The Next Time

The Next Time

Once upon a time there was a very sensitive, idealistic young man–we’ll call him Paul–who was greatly troubled by the state of the world; the crime, injustice, and lack of Christian charity which he witnessed or heard about every day was very depressing to him. Paul’s family and friends were used to him talking all the time about his desire for a city that would be like heaven on earth, a place where true peace and justice were to be found. Night after night he dreamed of such a place, and he was convinced that, with a lot of work and through God’s grace, such a city could exist on earth. One day Paul announced that he could wait no longer. He packed his few belongings and a simple meal, kissed his family goodbye, and set out in search of the magical city of his dreams. After walking all day, he found a comfortable spot among the trees just off the road. Paul ate his meal, said his prayers, and arranged a smooth spot on the ground to lie down. Then, just before going to sleep, he took off his shoes and pointed them in the direction he would continue following the next day. As Paul slept, another traveler came along. Finding Paul’s shoes, he decided to play a practical joke; he turned them around so that they pointed in the other direction. In the morning Paul awakened, said his prayers, ate the remainder of his food, and started walking in the direction his shoes were pointing. Just before sunset he saw his heavenly city in the distance–though it wasn’t as large or lustrous as he expected, and in fact, it looked strangely familiar. Paul walked down a street that brought back memories of his own, stopped at a door that reminded him of his own home far away, entered, and began to greet the family who lived there–when the truth of the situation became apparent. Taking this as a sign from God, Paul then lived happily ever after in what turned out to be the city of his dreams (White, Stories for Telling, p. 92).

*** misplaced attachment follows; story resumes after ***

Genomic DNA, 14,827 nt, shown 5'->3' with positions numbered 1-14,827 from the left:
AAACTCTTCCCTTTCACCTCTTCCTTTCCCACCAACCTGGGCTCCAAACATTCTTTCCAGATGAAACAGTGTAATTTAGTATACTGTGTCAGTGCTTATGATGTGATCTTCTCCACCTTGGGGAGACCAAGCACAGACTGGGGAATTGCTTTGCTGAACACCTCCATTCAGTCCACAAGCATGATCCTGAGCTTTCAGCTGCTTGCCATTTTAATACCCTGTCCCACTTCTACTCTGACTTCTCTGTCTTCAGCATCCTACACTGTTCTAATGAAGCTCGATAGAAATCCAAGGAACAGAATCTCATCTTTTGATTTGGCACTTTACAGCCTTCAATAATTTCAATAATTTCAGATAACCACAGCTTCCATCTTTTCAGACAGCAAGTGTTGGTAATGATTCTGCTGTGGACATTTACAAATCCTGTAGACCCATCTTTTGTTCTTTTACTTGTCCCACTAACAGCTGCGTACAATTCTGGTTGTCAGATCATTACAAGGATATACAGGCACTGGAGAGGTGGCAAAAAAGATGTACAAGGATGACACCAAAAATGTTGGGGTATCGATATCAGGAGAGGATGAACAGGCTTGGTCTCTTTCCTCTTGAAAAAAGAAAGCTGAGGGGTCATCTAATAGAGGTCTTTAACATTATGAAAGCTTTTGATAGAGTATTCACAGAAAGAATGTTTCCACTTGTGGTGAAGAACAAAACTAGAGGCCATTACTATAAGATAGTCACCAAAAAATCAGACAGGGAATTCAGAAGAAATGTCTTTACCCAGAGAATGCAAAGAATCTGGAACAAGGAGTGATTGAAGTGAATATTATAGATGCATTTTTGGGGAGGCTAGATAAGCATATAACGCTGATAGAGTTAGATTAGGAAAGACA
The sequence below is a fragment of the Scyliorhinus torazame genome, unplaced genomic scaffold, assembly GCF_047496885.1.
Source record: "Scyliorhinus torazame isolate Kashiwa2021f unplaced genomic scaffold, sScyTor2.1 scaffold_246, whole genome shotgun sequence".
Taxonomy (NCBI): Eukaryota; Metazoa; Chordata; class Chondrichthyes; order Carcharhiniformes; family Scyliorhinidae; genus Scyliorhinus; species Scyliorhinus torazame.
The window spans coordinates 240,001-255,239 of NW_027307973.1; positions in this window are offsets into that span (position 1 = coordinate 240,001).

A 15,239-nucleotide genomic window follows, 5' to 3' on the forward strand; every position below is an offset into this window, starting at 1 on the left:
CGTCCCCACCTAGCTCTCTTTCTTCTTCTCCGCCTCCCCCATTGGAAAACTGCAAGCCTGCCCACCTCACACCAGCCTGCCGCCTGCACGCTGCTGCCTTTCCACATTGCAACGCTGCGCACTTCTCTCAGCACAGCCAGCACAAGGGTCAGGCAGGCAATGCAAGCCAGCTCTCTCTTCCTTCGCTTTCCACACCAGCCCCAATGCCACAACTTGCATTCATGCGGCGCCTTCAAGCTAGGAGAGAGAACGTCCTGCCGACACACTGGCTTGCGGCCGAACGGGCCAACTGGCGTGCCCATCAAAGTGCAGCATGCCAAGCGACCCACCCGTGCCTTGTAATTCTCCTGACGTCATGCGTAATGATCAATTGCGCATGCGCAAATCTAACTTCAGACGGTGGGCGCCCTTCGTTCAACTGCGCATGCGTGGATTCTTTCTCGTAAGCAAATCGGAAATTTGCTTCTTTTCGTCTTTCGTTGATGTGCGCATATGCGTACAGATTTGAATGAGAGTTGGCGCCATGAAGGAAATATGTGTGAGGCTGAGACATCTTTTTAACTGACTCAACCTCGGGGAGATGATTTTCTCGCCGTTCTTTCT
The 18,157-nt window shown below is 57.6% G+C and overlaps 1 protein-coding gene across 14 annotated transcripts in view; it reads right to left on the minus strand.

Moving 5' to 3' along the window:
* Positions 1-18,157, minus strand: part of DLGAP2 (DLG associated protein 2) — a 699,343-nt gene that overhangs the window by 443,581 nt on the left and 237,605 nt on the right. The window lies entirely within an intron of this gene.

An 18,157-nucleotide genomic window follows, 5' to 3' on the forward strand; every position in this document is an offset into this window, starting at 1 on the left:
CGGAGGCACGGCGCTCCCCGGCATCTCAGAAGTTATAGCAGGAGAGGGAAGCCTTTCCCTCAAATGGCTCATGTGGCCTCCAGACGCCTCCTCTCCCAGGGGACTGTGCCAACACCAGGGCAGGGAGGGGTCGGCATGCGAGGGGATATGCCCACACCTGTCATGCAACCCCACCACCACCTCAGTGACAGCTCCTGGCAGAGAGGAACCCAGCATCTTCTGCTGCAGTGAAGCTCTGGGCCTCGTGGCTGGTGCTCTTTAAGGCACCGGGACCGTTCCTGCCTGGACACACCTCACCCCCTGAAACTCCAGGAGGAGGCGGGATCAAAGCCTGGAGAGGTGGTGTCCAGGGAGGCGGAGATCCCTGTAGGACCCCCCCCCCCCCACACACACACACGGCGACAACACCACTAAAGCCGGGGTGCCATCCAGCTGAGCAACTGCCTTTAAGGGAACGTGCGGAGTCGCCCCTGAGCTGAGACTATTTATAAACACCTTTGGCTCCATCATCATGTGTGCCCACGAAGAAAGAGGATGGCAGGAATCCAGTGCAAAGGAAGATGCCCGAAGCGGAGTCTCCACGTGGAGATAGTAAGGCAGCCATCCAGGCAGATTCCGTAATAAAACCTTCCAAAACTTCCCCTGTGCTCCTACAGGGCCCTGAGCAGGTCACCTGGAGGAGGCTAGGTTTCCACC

One of the lines everyone remembers from the classic movie “The Wizard of Oz” is Dorothy’s repetition of “There’s no place like home; there’s no place like home.” If we’re fortunate, the reason there’s no place like home is because it’s there we most fully begin to experience God’s Kingdom. In spite of the problems and worries and disappointments of life, we’re called to do our part in recognizing and sharing God’s presence among the people with whom we live and work each day–and our willingness to do this can help make heaven seem to be present on earth.

It’s so often true that what we discover depends on what we’re looking for–and today’s readings challenge us to look at everything from the perspective of God’s Kingdom. The people of Nineveh were willing to do this by doing penance for their sins. Even though Nineveh was large, powerful, and prosperous, its citizens and leaders genuinely repented of their sins at the preaching of the prophet Jonah–and as a result, they were spared from disaster. When we repent of our sins and put God first, everything else falls into place. St. Paul’s words to the Corinthians are an urgent reminder to us; the time is short, and sooner or later each one of us will leave this life behind. Therefore, it’s necessary to give a higher priority to God’s Kingdom than to the values and concerns of this world. This is exactly what Jesus meant when He said, “The Kingdom of God is at hand!  Reform your lives and believe in the Gospel!” Simon and Andrew, James and John, and the other apostles took this message seriously enough to follow Jesus; as a result, they became great saints and now share in His glorious and eternal reign.